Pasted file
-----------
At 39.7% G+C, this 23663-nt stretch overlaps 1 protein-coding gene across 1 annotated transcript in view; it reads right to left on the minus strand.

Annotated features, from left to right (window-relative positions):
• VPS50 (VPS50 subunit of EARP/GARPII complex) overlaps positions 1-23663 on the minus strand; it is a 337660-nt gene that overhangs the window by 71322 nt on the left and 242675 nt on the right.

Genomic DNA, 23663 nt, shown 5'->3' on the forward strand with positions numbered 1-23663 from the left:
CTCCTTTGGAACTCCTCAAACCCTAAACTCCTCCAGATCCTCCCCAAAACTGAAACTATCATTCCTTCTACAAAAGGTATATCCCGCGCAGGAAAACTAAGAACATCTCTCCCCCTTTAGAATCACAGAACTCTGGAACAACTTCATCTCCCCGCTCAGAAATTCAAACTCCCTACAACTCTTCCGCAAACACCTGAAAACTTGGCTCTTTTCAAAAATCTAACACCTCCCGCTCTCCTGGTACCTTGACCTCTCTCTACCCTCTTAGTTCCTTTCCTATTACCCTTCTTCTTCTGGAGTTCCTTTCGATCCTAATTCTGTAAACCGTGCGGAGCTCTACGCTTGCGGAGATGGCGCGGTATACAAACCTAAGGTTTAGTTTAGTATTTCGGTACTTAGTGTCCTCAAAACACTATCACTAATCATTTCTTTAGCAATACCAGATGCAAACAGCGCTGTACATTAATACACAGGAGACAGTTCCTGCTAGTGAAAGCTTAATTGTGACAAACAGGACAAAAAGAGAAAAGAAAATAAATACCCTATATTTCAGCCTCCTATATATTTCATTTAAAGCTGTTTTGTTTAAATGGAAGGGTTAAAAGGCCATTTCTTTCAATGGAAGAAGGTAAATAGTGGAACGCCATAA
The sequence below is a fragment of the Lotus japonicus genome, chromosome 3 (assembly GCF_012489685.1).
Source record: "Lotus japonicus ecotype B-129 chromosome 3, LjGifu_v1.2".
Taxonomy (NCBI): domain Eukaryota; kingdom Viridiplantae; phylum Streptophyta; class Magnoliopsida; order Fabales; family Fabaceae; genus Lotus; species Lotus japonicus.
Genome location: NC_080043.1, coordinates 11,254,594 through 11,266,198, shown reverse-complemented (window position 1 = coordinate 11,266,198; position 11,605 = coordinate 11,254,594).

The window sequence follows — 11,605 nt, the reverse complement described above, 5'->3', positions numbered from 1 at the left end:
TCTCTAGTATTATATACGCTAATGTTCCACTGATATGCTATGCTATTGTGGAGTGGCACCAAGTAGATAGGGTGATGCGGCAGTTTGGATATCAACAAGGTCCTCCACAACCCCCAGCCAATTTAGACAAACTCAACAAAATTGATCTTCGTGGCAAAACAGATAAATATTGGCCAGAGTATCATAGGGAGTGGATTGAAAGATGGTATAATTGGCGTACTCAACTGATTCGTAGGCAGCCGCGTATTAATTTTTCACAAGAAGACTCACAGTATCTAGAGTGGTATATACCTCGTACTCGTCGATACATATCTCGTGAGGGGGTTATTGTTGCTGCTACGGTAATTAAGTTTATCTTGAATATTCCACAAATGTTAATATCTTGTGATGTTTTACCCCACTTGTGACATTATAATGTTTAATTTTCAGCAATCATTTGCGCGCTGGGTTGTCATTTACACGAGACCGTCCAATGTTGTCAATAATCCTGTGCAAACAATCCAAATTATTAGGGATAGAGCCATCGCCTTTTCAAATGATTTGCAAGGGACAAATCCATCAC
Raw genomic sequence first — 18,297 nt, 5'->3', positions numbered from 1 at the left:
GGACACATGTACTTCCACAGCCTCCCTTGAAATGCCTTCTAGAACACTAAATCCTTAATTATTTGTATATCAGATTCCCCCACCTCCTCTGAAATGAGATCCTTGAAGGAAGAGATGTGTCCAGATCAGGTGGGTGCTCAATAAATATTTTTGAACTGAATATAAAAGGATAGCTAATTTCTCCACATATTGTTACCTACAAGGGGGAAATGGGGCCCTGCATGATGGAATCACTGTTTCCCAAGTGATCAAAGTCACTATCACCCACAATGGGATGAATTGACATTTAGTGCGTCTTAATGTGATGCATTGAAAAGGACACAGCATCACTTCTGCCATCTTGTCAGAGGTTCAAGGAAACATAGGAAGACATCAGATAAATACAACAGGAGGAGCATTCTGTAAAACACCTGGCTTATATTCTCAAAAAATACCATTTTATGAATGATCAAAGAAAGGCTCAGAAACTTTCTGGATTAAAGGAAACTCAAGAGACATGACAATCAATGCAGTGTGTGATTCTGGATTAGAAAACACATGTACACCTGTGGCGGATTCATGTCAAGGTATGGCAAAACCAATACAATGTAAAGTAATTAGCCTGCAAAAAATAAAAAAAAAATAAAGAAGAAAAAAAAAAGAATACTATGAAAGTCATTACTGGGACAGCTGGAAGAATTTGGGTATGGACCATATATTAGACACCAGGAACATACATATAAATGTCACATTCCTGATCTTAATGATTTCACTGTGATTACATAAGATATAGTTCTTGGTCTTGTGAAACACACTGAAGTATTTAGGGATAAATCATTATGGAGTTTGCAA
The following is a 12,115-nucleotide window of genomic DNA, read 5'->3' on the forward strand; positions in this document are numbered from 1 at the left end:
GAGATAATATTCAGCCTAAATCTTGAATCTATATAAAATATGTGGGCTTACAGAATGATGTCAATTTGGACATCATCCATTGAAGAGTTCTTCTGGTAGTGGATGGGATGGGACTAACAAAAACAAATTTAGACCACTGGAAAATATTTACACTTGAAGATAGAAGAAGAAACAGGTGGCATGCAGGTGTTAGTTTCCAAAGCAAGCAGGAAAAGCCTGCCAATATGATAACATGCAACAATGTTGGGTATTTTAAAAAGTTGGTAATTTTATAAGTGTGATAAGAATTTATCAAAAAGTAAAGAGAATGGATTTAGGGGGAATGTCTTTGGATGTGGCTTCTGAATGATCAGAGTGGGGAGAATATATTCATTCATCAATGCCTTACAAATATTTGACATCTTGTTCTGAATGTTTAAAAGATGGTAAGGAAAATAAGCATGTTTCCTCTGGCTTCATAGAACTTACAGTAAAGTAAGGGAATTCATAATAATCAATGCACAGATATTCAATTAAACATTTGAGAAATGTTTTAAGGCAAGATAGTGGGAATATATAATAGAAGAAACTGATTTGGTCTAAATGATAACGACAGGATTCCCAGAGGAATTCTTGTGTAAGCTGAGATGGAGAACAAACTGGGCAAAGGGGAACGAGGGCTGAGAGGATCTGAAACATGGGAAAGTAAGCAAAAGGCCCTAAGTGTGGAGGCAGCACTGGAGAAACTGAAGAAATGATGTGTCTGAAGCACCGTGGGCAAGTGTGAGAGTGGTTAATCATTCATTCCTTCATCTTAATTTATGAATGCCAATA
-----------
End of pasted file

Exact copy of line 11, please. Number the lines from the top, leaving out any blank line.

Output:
TCTCTAGTATTATATACGCTAATGTTCCACTGATATGCTATGCTATTGTGGAGTGGCACCAAGTAGATAGGGTGATGCGGCAGTTTGGATATCAACAAGGTCCTCCACAACCCCCAGCCAATTTAGACAAACTCAACAAAATTGATCTTCGTGGCAAAACAGATAAATATTGGCCAGAGTATCATAGGGAGTGGATTGAAAGATGGTATAATTGGCGTACTCAACTGATTCGTAGGCAGCCGCGTATTAATTTTTCACAAGAAGACTCACAGTATCTAGAGTGGTATATACCTCGTACTCGTCGATACATATCTCGTGAGGGGGTTATTGTTGCTGCTACGGTAATTAAGTTTATCTTGAATATTCCACAAATGTTAATATCTTGTGATGTTTTACCCCACTTGTGACATTATAATGTTTAATTTTCAGCAATCATTTGCGCGCTGGGTTGTCATTTACACGAGACCGTCCAATGTTGTCAATAATCCTGTGCAAACAATCCAAATTATTAGGGATAGAGCCATCGCCTTTTCAAATGATTTGCAAGGGACAAATCCATCAC